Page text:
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Controls on turbulent mixing on the West Antarctic Peninsula shelf

Controls on turbulent mixing on the West Antarctic Peninsula shelf
Controls on turbulent mixing on the West Antarctic Peninsula shelf
The ocean-to-atmosphere heat budget of the West Antarctic Peninsula is controlled in part by the upward flux of heat from the warm Circumpolar Deep Water (CDW) layer that resides below ~200 m to the Antarctic Surface Water (AASW), a water mass which varies strongly on a seasonal basis. Upwelling and mixing of CDW influence the formation of sea ice in the region and affect biological productivity and functioning of the ecosystem through their delivery of nutrients. In this study, 2.5-year time series of both Acoustic Doppler Current Profiler (ADCP) and conductivity-temperature-depth (CTD) data are used to quantify both the diapycnal diffusivity κ and the vertical heat flux Q at the interface between CDW and AASW. Over the period of the study, a mean upward heat flux of ~1 W m−2 is estimated, with the largest heat fluxes occurring shortly after the loss of winter fast ice when the water column is first exposed to wind stress without being strongly stratified by salinity. Differences in mixing mechanisms between winter and summer seasons are investigated. Whilst tidally-driven mixing at the study site occurs year-round, but is likely to be relatively weak, a strong increase in counterclockwise-polarized near-inertial energy (and shear) is observed during the fast-ice-free season, suggesting that the direct impact of storms on the ocean surface is responsible for much of the observed mixing at the site. Given the rapid reduction in sea-ice duration in this region in the last 30 years, a shift towards an increasingly wind-dominated mixing regime may be taking place.
0967-0645
18–30
Brearley, J. Alexander
0417cbfb-0393-42b8-b912-88e0914f40fd
Meredith, Michael P.
25fd5f1c-f3ed-40a2-af59-5a7074a25fcd
Naveira Garabato, Alberto C.
97c0e923-f076-4b38-b89b-938e11cea7a6
Venables, Hugh J.
e04af210-f30f-4a4a-a404-a6d121e5a50e
Inall, Mark E.
c0126931-82eb-4c4c-8f7e-22fd6279a7bf
Brearley, J. Alexander
0417cbfb-0393-42b8-b912-88e0914f40fd
Meredith, Michael P.
25fd5f1c-f3ed-40a2-af59-5a7074a25fcd
Naveira Garabato, Alberto C.
97c0e923-f076-4b38-b89b-938e11cea7a6
Venables, Hugh J.
e04af210-f30f-4a4a-a404-a6d121e5a50e
Inall, Mark E.
c0126931-82eb-4c4c-8f7e-22fd6279a7bf

Brearley, J. Alexander, Meredith, Michael P., Naveira Garabato, Alberto C., Venables, Hugh J. and Inall, Mark E. (2017) Controls on turbulent mixing on the West Antarctic Peninsula shelf. Deep Sea Research Part II: Topical Studies in Oceanography, 139, 18–30. (doi:10.1016/j.dsr2.2017.02.011).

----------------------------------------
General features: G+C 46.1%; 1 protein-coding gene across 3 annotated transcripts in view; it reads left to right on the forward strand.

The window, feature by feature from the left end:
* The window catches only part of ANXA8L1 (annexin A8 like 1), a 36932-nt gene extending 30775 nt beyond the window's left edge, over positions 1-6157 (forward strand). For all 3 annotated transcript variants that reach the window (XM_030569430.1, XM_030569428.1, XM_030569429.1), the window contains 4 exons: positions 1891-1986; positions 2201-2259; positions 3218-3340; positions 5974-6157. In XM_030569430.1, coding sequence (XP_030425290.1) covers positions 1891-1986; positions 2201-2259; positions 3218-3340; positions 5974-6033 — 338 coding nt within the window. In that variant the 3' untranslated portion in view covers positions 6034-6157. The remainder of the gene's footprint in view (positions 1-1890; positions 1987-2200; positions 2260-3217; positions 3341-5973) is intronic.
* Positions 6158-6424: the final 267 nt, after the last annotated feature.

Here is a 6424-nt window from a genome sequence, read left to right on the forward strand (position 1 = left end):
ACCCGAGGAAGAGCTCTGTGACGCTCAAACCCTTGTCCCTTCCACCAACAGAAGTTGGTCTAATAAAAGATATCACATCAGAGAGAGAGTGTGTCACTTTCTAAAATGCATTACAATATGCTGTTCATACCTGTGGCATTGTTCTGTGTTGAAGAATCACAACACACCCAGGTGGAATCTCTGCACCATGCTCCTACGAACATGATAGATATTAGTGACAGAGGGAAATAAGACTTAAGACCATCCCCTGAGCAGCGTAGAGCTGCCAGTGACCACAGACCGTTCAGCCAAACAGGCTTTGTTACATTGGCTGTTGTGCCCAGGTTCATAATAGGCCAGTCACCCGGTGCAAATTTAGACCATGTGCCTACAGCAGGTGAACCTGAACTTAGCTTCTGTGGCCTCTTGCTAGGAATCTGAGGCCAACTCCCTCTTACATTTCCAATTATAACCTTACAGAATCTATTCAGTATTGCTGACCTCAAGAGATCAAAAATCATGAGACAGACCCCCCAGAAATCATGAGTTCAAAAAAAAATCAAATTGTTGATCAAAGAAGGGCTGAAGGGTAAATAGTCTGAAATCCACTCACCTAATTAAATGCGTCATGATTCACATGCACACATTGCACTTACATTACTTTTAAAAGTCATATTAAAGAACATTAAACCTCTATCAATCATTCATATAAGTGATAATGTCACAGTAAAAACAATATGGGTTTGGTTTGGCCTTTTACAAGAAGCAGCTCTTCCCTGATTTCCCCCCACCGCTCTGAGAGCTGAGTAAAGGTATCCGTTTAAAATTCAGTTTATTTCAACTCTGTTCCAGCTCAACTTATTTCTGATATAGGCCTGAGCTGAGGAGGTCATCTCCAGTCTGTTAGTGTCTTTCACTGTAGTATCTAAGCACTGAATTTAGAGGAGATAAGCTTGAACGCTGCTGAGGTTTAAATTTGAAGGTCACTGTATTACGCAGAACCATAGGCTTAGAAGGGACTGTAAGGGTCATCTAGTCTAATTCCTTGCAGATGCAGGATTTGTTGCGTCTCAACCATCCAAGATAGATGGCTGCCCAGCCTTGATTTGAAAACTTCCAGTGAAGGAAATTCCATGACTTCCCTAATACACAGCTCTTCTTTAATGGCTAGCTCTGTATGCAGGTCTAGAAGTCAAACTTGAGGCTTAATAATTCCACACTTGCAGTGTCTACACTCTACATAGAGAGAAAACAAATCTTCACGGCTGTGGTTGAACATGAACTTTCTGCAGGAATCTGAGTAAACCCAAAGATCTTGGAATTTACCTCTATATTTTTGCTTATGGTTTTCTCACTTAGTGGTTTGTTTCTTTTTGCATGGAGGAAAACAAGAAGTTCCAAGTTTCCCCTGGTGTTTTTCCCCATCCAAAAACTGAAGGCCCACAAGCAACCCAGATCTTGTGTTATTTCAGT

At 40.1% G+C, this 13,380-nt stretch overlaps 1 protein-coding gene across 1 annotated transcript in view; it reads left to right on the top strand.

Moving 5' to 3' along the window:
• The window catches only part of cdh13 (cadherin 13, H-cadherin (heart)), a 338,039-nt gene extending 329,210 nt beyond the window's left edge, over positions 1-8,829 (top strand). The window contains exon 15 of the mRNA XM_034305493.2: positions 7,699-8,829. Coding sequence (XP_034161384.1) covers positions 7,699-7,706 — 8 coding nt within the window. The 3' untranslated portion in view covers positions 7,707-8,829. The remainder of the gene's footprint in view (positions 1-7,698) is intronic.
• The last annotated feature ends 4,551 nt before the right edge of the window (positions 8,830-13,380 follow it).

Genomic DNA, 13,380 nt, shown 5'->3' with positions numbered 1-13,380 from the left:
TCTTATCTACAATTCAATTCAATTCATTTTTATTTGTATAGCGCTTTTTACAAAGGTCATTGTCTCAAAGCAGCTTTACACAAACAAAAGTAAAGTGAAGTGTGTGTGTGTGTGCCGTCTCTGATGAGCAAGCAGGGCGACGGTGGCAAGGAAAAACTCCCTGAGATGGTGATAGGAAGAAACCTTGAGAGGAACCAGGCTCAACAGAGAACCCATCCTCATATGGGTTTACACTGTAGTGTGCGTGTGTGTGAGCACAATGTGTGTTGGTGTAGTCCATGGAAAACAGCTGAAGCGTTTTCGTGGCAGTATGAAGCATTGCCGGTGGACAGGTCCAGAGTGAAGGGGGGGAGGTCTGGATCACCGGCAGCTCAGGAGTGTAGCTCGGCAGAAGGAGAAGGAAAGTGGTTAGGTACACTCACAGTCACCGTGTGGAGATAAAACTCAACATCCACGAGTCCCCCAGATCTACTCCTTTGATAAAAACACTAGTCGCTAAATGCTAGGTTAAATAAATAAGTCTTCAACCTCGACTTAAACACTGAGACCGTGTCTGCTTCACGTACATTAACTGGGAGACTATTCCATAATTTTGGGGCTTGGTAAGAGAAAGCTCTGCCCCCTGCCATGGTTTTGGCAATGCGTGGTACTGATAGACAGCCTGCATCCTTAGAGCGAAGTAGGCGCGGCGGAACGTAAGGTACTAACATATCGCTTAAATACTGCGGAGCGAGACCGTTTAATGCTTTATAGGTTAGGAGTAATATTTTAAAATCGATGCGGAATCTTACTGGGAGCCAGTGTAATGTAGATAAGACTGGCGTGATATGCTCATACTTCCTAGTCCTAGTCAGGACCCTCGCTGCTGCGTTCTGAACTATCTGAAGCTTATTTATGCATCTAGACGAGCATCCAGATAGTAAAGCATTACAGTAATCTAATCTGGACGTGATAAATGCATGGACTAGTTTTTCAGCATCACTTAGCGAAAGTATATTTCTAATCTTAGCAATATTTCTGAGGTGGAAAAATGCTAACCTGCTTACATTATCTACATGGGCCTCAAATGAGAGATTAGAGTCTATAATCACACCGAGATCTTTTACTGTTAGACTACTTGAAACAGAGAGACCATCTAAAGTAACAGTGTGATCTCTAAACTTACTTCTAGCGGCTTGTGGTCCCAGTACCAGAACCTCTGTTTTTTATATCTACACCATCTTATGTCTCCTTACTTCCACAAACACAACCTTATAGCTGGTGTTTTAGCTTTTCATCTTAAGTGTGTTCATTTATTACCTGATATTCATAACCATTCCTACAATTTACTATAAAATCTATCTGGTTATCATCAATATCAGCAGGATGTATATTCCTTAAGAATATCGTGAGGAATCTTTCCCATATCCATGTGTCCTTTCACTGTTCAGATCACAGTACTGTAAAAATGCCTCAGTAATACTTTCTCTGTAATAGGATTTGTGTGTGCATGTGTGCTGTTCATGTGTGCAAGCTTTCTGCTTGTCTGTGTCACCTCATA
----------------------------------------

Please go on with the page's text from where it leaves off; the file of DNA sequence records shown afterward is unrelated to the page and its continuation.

Record type: Article

Abstract

The ocean-to-atmosphere heat budget of the West Antarctic Peninsula is controlled in part by the upward flux of heat from the warm Circumpolar Deep Water (CDW) layer that resides below ~200 m to the Antarctic Surface Water (AASW), a water mass which varies strongly on a seasonal basis. Upwelling and mixing of CDW influence the formation of sea ice in the region and affect biological productivity and functioning of the ecosystem through their delivery of nutrients. In this study, 2.5-year time series of both Acoustic Doppler Current Profiler (ADCP) and conductivity-temperature-depth (CTD) data are used to quantify both the diapycnal diffusivity κ and the vertical heat flux Q at the interface between CDW and AASW. Over the period of the study, a mean upward heat flux of ~1 W m−2 is estimated, with the largest heat fluxes occurring shortly after the loss of winter fast ice when the water column is first exposed to wind stress without being strongly stratified by salinity. Differences in mixing mechanisms between winter and summer seasons are investigated. Whilst tidally-driven mixing at the study site occurs year-round, but is likely to be relatively weak, a strong increase in counterclockwise-polarized near-inertial energy (and shear) is observed during the fast-ice-free season, suggesting that the direct impact of storms on the ocean surface is responsible for much of the observed mixing at the site. Given the rapid reduction in sea-ice duration in this region in the last 30 years, a shift towards an increasingly wind-dominated mixing regime may be taking place.

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1-s2.0-S0967064517300437-main - Accepted Manuscript
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Accepted/In Press date: 8 March 2017
Published date: 1 May 2017
Organisations: Ocean and Earth Science, Physical Oceanography

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Local EPrints ID: 406465
URI: http://eprints.soton.ac.uk/id/eprint/406465
ISSN: 0967-0645
PURE UUID: 707e195d-6303-46d9-91df-6456d4353409

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Date deposited: 18 Mar 2017 02:04
Last modified: 17 Dec 2019 06:17

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